How, the joke goes, do you say “Putin” in Hebrew?
That’s one implication emerging from the recent discussion in the Hebrew press of Avigdor Lieberman’s proposal for a change in Israel’s system of government. “Lieberman isn’t dreaming of the American model, but rather, the Putin model,” leading pundit Nahum Barnea wrote recently in Yediot Aharonot. Historian Tom Segev said virtually the same in his regular Ha’aretz column.
Lieberman has faced more than his share of unfair references to his Russian accent and immigrant manner, so some skepticism is in order. Then again, there are grounds to believe that his proposal does have a connection to the political atmosphere in which he — and many of his supporters — grew up in the Soviet Union.
Lieberman, 48, moved to Israel from then-Soviet Moldova in 1978. He quickly got involved in rightwing politics as a student at Hebrew University. By the late 1980s, he was working closely with novice politician Benjamin Netanyahu. When Netanyahu won the 1996 election, he made Lieberman director-general of the Prime Minister’s Office, a position equivalent to chief of staff.
The partnership broke up the very next year. Lieberman then formed his own Yisrael Beitenu (“Israel Is Our Home”) party, positioning himself to the right of the Likud and building his base among the former Soviet immigrants who had poured into Israel during the 1990s. In this year’s election he appeared to break out of the immigrant community, winning 11 Knesset seats — just one fewer than the Likud, led once again by Netanyahu.
But Lieberman is an unusual right-winger. The rest of the right tends either to be religious or to lean toward tradition. A major plank of Lieberman’s platform is legislation creating civil unions, breaking the Orthodox rabbinate’s monopoly on marriage. That meets the need of Russian-speaking immigrants, perhaps a quarter of whom are not Jewish under Orthodox law — regardless of their own view of themselves as Jews.
Lieberman lives in the small West Bank settlement of Nokdim, but in 2004 he dropped the right’s classic demand that Israel keep the West Bank and Gaza. Instead he proposed drawing a border that would keep major settlements while putting some Israeli Arab towns in a Palestinian state. Nonetheless, he opposed Ariel Sharon’s unilateral withdrawal from Gaza, along with Ehud Olmert’s plan for a unilateral pullback in the West Bank, and any move to evacuate illegal settlement outposts. Such moves, his party argues, project weakness.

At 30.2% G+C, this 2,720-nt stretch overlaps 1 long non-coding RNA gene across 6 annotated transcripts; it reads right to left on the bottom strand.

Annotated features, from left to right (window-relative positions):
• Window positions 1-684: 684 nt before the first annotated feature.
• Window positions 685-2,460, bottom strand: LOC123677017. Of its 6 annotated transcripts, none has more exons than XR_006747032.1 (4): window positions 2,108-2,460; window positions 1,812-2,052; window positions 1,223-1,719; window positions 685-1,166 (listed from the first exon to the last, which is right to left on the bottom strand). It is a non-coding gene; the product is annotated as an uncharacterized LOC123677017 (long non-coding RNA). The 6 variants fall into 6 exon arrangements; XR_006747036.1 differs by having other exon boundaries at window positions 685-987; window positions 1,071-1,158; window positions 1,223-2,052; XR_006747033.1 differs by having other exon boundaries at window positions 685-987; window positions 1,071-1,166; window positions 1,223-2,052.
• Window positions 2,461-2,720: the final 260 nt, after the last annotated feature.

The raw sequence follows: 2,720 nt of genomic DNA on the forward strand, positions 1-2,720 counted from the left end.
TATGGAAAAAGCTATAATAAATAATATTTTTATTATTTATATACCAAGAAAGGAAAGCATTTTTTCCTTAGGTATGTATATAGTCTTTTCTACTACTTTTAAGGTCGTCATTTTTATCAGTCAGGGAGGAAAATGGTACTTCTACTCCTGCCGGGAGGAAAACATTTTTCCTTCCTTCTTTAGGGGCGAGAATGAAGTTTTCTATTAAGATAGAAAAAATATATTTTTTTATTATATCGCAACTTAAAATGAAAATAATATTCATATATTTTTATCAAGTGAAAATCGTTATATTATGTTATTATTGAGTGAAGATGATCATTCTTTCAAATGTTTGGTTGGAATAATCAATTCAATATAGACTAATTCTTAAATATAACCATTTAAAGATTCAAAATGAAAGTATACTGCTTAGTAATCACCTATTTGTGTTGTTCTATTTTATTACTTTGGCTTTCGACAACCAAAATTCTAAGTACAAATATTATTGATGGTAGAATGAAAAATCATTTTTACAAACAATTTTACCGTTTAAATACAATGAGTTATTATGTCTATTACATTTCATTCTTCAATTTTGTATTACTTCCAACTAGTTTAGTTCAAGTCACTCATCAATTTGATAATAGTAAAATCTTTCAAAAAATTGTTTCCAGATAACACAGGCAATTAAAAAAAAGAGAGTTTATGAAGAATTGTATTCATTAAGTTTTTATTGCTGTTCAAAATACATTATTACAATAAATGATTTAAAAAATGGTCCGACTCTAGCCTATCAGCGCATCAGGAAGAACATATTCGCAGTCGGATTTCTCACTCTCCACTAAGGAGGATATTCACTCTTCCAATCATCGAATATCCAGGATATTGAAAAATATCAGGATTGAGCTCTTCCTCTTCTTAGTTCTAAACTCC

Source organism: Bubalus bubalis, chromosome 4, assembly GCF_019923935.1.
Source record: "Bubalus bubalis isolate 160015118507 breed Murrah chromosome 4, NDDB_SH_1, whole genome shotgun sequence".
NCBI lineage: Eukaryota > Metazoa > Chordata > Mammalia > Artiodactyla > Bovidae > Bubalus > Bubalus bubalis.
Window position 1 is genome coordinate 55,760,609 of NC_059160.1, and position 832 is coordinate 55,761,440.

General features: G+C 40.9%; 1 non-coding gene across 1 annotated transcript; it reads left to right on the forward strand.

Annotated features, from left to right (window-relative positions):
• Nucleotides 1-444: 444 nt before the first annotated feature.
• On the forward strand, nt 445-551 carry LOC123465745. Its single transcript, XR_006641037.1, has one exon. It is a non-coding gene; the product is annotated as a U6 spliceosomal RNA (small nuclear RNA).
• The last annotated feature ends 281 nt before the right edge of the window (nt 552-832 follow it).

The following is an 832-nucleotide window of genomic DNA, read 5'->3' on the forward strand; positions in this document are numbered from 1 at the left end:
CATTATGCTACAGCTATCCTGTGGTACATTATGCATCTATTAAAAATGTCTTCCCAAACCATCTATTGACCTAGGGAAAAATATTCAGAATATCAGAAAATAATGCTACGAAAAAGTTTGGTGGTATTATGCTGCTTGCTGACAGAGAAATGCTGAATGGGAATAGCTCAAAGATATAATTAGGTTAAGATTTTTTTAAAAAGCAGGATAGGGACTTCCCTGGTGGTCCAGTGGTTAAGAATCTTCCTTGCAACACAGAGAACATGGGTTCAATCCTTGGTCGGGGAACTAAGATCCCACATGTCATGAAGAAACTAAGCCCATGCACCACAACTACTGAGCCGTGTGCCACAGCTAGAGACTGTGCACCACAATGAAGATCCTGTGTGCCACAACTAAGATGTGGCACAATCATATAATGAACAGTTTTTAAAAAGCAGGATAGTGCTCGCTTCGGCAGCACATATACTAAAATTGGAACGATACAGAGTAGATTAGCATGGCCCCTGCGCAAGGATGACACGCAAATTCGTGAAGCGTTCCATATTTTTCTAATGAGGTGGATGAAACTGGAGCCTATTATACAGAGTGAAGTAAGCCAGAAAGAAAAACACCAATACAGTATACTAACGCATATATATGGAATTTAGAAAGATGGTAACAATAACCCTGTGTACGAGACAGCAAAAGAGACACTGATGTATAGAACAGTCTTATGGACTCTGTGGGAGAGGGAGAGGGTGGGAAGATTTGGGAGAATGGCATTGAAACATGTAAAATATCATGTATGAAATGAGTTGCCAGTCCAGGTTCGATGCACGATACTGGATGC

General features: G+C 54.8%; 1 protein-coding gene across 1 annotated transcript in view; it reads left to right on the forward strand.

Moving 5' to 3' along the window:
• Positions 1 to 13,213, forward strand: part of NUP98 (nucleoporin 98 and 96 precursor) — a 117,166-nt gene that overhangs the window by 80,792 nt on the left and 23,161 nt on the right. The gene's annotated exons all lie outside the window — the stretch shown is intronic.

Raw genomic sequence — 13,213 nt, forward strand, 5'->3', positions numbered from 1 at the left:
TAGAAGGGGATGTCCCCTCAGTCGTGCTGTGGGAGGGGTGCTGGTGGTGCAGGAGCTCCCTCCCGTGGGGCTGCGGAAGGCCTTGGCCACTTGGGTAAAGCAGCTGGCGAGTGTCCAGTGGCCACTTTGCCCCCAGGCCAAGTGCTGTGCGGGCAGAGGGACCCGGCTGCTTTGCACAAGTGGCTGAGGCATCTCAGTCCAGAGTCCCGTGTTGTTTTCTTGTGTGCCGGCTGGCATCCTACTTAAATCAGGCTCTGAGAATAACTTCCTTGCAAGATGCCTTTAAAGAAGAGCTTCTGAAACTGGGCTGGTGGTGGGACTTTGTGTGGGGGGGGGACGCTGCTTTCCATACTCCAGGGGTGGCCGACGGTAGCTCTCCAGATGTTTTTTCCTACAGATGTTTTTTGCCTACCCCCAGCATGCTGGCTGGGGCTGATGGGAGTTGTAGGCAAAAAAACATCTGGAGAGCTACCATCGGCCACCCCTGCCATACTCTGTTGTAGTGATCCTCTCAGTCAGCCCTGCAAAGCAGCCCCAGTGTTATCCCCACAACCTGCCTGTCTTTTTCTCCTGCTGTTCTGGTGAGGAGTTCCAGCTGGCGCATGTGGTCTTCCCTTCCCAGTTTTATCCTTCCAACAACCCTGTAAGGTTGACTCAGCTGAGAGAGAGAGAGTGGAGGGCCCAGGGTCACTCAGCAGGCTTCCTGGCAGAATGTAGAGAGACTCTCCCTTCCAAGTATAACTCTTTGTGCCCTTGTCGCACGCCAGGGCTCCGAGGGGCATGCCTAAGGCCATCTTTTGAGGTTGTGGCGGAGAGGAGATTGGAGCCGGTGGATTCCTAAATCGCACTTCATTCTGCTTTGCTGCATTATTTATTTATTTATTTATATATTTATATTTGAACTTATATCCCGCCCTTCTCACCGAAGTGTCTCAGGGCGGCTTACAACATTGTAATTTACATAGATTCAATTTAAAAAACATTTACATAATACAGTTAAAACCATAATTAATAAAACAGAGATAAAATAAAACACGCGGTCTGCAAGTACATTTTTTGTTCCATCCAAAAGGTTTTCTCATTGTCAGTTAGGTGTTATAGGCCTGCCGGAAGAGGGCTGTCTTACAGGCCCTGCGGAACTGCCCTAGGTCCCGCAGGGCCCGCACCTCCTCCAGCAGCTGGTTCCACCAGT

So rather than biblically promised territory, Lieberman’s leitmotif is the clash between Jews, ethnically defined, and Arabs, and the need to project strength in that conflict.
That message reflects the experience of Jews in the Soviet Union, says Dimitry Shumsky, a lecturer in Jewish history at Hebrew University. Despite communist ideology, the Soviet reality “subordinated citizenship to ethno-national identity,” he said. The country was divided into national republics, and a person’s nationality defined “one’s rights and range of opportunities.”
Shumsky stressed that Israel’s immigrant community is far from monolithic. Still, he said, immigrants have brought with them the sense that citizenship and ethnicity are linked. In a subtle way, he said, many relate to Israel as the “16th republic” of the former Soviet Union — and it, like the others, is suffering an ethnic conflict. Lieberman addressed those feelings, Shumsky said; but at the same time the message strongly resonates for many other Israelis.
To a large measure, he said, the same is true of Lieberman’s call for changing the system of government. “The feeling that the central problem is a lack of political stability exists in general Israeli society,” Shumsky said. But at the same time, a strong presidential system has a particularl appeal to those raised in the former Soviet Union.
“If we talk of ‘Israeliness’ and ‘Russianness,’” Shumsky said, Lieberman’s message “is a striking meld.”